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Chapter 5

Psychological Science - Third Canadian Edition - Chapter Five Notes.docx

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University of Toronto St. George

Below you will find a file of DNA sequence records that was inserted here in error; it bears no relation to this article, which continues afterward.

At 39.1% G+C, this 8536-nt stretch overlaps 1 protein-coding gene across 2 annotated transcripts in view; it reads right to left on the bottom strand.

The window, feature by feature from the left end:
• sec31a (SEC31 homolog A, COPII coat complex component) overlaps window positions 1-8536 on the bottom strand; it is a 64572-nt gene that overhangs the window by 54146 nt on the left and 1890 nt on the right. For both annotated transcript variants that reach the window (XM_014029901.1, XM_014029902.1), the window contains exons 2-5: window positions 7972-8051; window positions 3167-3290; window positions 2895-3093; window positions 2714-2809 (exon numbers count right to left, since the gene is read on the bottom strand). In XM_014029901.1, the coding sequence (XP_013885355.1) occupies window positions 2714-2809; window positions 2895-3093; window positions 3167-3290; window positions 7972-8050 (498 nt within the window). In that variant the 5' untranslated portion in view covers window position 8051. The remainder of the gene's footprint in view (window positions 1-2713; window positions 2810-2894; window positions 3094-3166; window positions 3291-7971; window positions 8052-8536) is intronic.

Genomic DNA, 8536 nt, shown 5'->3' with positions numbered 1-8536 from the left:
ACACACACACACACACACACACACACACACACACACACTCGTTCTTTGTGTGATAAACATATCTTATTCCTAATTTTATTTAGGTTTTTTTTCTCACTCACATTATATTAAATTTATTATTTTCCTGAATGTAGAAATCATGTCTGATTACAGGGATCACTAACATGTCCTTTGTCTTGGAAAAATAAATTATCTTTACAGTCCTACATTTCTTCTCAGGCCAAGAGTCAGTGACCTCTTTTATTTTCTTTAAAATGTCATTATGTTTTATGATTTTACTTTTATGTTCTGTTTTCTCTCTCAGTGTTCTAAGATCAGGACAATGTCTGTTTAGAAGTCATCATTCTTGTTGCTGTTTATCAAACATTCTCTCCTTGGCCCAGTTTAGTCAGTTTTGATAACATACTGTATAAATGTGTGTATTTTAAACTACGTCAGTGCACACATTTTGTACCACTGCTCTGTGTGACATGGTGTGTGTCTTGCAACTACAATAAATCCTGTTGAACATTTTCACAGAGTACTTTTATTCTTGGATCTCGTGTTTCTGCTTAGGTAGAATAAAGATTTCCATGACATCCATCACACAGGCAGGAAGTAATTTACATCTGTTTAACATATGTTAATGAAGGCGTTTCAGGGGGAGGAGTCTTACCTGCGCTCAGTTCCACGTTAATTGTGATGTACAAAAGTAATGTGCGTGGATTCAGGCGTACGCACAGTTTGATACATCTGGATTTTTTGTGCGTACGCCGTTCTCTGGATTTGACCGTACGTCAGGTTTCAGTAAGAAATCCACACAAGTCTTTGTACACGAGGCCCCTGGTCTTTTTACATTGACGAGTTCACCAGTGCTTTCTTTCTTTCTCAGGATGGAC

INTRODUCTION TO PSYCHOLOGY (CHAPTER 5) SENSATION = the sense organs’ responses to external stimuli and the transmission of these responses to the brain PERCEPTION = the processing, organization, and interpretation of sensory signals; it results in an internal representation of the stimulus TRANSDUCTION = a process by which sensory receptors produce neural impulses when they receive physical or chemical stimulation ABSOLUTE THRESHOLD = the minimum intensity of stimulation that must occur before you experience a sensation DIFFERENCE THRESHOLD = the just noticeable difference between two stimuli; the minimum amount of change required to detect a difference SIGNAL DETECTION THEORY = a theory on perception based on the idea that the detection of a faint stimulu requires a judgment – it is not an all-or-none process SENSORY ADAPTATION = the decrease in sensitivity to a constant level of stimulation GUSTATION = the sense of taste TASTE BUDS = sensory receptors that transduce taste information HOW WE TASTE:  When you bite into something, molecules dissolve in fluid on your tongue  Are received by taste receptors in taste buds, on the tongue, mouth and throat  They transmit that signal along a cranial nerve through the thalamus to other areas of your brain  As a result, you know taste is good or bad OLFACTION = the sense of smell, which occurs when receptors in the nose respond to chemicals OLFACTORY EPITHELIUM = the thin layer of tissue, within the nasal cavity, that is embedded with smell receptors OLFACTORY BULB = the brain centre for smell, located below the frontal lobes HOW WE SMELL:  When you smell something, odorants pass into your nose and nasal cavity  Olfactory receptors, in the olfactory epithelium, transmit the signal to the olfactory bulb  The bulb transmits the signal along the olfactory nerve to areas of the cortex and amygdala  As a result, you smell HAPTIC SENSE = the sense of touch HOW WE TOUCH:  When you touch something, your skin registers the temperature and the pressure  Temperature and pressure receptors in your skin transmit the signal along the trigeminal nerve or the spinal nerve, through the thalamus to other areas of the brain  As a result, you touch HOW WE EXPERIENCE PAIN:  When you touch something painful, you register pain with two type of receptors  Fast fibres (with myelination) register sharp, fast pain  Slow fibres (w/o myelination) register duller, more diffuse pain  According to the gate control theory, neural gates in the spinal cord allow signals through and those gates can be closed when information about touch is being transmitted (rubbing sore spot) or by distraction AUDITION = the sense of sound perception SOUND WAVE = the pattern of the changes in air pressure through time that results in the percept of a sound EARDRUM (TYMPANIC MEMBRANE) = a thin membrane, which sound waves vibrate, that marks the beginning of the middle ear HOW WE HEAR:  Variations in air pressure produce sound waves that arrive at the ear  These sound waves move through the outer ear and make the eardrum vibrate  Signal moves through the middle ear, causing the ossicles to vibrate  The ossicles’ vibration causes the oval window to vibrate, creating pressure in waves in the inner ear’s fluid that bend hair cells and cause neurons on the basilar membrane to fire neural signals  These signals travel along the auditory nerve to the brain’s primary auditory cortext  As a result you hear CORNEA = the clear outer covering of the eye RETINA = the thin inner surface of the back of the eyeball; the retina contains the photoreceptors that transduce light into neural signals PUPIL = the small opening in the eye; lets in light waves IRIS = the coloured muscular circle on the surface of the eye; changes shape to let in more or less light RODS = retinal cells that respond to low levels of illumination and result in black-and-white perception CONES = retinal cells that respond to higher levels of illumination and result in colour perception FOVEA – the centre of the retina where cones are densely packed HOW WE SEE:  Image’s light waves have to strike the eye  The light waves enter the eyeball through the pupil, which determines how much light enters  The size of the pupil is controlled by the iris  Two types of photoreceptors on the retina, rods and cones, convert the light waves into electrical impulses  Signals are processed by the bipolar, amacrine and horizontal cells  Information from those cells is passed to ganglion cells, which generate action potentials that are transmitted by the optic nerve  Signals from the left visual field go to the right portion of each retina, follow along the optic nerve to the optic chiasm, and then travel though the right thalamus to the right visual cortex  Signals from the right visual field go to the left portion of each retina, follow along the optic nerve to the optic chiasm, and then travel through the left thalamus to the left visual cortex  As a result, you see RECEPTIVE FIELD = the region of visual space to which neurons in the primary visual cortex are sensitive LATERAL INHIBITION = a visual process in which adjacent photoreceptors tend to inhibit one another KINESTHETIC SENSE = perception of our limbs in space VESTIBULAR SENSE = perception of balance BINOCULAR DEPTH CUES = cues of depth perception that arise from the fact that people have 2 eyes MONOCULAR DEPTH CUES = cues of depth perception that are available to each eye alone PERCEPTUAL CONSTANCY = people correctly perceive objects as constant in their shape, size, colour, and lightness, despite raw sensory data that could mislead perception WHAT ARE THE BASIC SENSORY PROCESSES:  All the senses share similar processes.  Each has receptors that respond to different physical or chemical stimuli by transducing them into some pattern of brain activity.  Typically, different receptors respond to different types of stimuli, and most sensory systems integrate signals from these different receptors into an overall sensation.  This system allows a relatively small number of receptors to code a wide variety of stimuli.  For example, the visual system can interpret the entire range of colours with only three cone types, and all the taste sensations are produced by five primary taste receptors.  These various sensory receptors help the perceptual system receive important information that assists in solving adaptive problems.  Sensory information, although obtained from the outside world, is processed entirely in the brain to produce sensory experience through perception. WHAT ARE THE BASIC PERCEPTUAL PROCESSES:  The perceptual system is intelligent.  It takes ambiguous sensory information and constructs rich and meaningful experiences that allow us to navigate the world around us.  All perception occurs in the brain, where various perceptual processes take incoming sensations and construct them into meaningful perceptions.  Information first arrives in primary sensory regions, such as V1 for vision and A1 for audition, but multiple brain regions contribute to our unified perceptual experience.  The perceptual system uses cues from the person’s environment to help interpret sensory information.  For instance, visual cues help provide information about what objects are and where they are located, as well as information about depth and motion.  Contemporary theorists emphasize that perceptions are not faithful reproductions of the physical world but rather are constructed through multiple processes that allow us to taste, smell, touch, hear, and see. SENSATION = involves the detection of external stimuli (light, pressure, odours) responses to those stimuli and the transmission of these responses to the brain; Stimuli needs to be translated into chemical or electrical signals for brain to understand them TRANSDUCTION = process by which sensory receptors pass impulses to connecting neurons when they receive stimulation; Most of this info goes first to the thalamus except for smell before being directed to part of the cortex for further processing SENSORY THRESHOLD: 1. Absolute – the minimum intensity of stimulation that must occur before you experience a sensation; ex: quietest whisper you could hear half the time 2. Difference – the ju